what i know about glen adams... part 1

By vic

from what he told me, he and the upsetters were trying to bring some of the excitement that SKA had, into the ROCKSTEADY, and that's where his crazy REGGAE organ shuffle comes from. (the reason for the parts being almost manic and jumpy and even the wild loud drum fills...)
"you can hear the ska in the reggae" he told me... a lot of people will tell u that, but he was the guy who made me understand it... as a practical thing and not simply some sort of idea of genetic musical lineage.
one day we were playing and he sang a wailers tune to me, i think it was 'burnin and lootin',
"this morning i woke up inna curfew, oh lord i was a prisoner too..."
he went thru a bunch of the lines and he said, "see that's reggae man, nothin sound like that before... those words... that set the wailers apart, words that couldn't be anything else... and you hear the melody? it was a new sound... its own sound and lyrics talkin about OUR lives, in jamaica... before that it was just r&b and boogie woogie words "i love you baby" stuff and romantic things like that...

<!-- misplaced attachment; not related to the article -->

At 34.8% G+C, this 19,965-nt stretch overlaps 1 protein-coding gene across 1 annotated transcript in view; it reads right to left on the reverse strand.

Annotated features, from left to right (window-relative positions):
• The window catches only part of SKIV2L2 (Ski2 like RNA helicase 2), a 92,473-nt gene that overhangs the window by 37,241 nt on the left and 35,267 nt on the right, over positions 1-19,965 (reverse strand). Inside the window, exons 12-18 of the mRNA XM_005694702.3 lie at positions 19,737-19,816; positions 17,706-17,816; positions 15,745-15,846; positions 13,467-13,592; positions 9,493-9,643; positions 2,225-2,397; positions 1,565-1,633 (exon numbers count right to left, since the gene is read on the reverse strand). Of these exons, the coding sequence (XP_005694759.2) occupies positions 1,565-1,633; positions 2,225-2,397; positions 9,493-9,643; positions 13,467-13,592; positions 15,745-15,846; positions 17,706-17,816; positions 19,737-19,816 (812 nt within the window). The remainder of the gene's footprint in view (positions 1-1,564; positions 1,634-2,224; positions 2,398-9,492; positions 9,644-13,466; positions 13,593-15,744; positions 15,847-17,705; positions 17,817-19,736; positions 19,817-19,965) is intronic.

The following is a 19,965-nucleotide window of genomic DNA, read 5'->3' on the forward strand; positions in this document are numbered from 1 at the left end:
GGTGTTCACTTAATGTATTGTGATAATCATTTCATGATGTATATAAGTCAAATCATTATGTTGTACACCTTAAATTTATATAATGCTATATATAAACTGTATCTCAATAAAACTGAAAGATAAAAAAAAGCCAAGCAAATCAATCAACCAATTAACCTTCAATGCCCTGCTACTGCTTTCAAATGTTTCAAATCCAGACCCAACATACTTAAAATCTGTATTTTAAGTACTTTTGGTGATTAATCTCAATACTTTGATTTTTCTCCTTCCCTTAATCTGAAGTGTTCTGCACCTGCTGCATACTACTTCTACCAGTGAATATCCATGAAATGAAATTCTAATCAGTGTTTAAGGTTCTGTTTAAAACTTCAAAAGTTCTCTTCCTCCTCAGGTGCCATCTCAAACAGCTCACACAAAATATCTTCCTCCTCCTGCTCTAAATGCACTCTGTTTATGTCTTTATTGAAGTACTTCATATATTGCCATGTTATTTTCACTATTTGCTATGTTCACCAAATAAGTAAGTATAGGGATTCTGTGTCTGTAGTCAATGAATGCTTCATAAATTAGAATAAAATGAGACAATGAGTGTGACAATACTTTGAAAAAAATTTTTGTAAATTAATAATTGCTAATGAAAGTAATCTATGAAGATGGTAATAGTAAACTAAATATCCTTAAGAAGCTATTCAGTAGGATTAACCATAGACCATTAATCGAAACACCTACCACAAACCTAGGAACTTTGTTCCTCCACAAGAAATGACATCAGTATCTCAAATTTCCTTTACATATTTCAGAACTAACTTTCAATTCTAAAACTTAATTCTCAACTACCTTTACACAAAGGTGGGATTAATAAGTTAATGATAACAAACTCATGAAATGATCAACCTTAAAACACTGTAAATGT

and then a melody like: sun is shining, weather is sweet, make you wanna move yer dancing feet...to the rescue... here i am... want u to know lord, can ya, can ya understand?..", he was shakin his head singin with his eyes closed, "nothing ever sounded like THAT before, it was OUR sound!!! "
"and then a few years later we hear MASTERBLASTER by stevie wonder and we know we had arrived!! man it was like he was playin OUR BEAT! after all those years of us wanting to be like stevie wonder, now HE wanted to sound like US !! "